Serif fonts – think Times New Roman or Baskerville. These fonts are characterised by a slight decorative projection added as an embellishment to a letter. Implying a sense of tradition, respectability and reliability, they’re like old friends, but be warned, a younger crowd might see them as too ‘old school’. A company that wants to emphasise its pedigree or heritage would do well to choose a Serif font.
Sans serif fonts –think Helvetica, Ariel or Franklin Gothic. Clean, simple and futuristic, Sans Serif typefaces are very popular, especially in educational applications. They’re easy to read making them ideal for the visually impaired. These work well for companies that want to send out a straightforward message and give the impression of reliability and honesty.
Modern fonts – these fonts include Futura, Avant Garde and Century Gothic. Strong and dependable but with a touch of sophistication, modern fonts suit forward looking brands and can be good for fashion lines, companies in niche markets, luxury brands and purveyors of the exclusive.
Script fonts – cursive and handwritten fonts can be beautiful but proceed with caution! Care needs to be taken over legibility when using a font like Zapfino or Scriptina. A logo font may be reduced in size for stationery or similar, and nobody is going to understand a message they can’t read or remember an illegible company name. However, these issues notwithstanding, a script can convey elegance, femininity or creativity. A font that looks genuinely handwritten can also give your design a sense of informality or spontaneity.
Novelty fonts – a novelty or display typeface is any typeface that’s a lbit different from the norm and generally one that you wouldn’t want to read a whole body of text in. These can work well for logos and singular words, however, staff and customers alike may quickly tire of something overly childish (unless, of course, it is for a brand that is aimed at children).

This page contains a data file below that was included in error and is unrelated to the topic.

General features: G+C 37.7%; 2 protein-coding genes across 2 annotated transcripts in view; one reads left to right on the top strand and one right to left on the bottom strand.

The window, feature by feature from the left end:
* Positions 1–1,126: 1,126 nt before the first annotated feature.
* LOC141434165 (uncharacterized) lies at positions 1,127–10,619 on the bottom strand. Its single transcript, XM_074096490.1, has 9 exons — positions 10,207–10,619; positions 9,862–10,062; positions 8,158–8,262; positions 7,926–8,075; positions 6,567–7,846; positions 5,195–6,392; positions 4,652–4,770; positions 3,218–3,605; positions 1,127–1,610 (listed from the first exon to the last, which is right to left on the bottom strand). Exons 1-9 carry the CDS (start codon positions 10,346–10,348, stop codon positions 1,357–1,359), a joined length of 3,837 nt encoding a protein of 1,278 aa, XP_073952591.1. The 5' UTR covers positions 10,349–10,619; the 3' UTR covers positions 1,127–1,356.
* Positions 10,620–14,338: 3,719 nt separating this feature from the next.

Custom fonts – can’t find what you really want in a typeface? Then you could always have a custom font designed. For companies like Coca-Cola, Disney and Pinterest customised fonts have become synonymous with their brand. It’s an expensive option but one that will give you everything you want; text that stands out, a recognisable and unique typeface, consistency and above all the freedom to do what you want.
So remember think carefully before you choose your font. What subliminal message will it put across to your customers? Experiment with different fonts and you’ll quickly be able to see which style is right or wrong for you.
What makes a good design? It can be a difficult question to answer as it’s so subjective but there are a few guiding principles that all great designers follow (as our rather splendid infographic shows off rather well!)
The Burberry check is so iconic that it doesn’t need words or a logo to make it identifiable; it is the same with Coca Cola or Ikea. Some brands are so iconic they don’t need words to tell their story. Shapes, fonts, illustrations, colours, images and patterns can all be used to create a brand that is easily identifiable without a logo.
Guinness is a great example of where strong photography can be used to create a striking, emotive and immediately identifiable brand. However, Cath Kidson uses specific patterns to appeal to its intended target audience. Coca Cola uses its infamous font and unique glass bottle shape to sell it brand to its customers.
So what can you do to build on your brand and make it more identifiable? Here are some top tips to creating a visual element that doesn’t rely on your logo.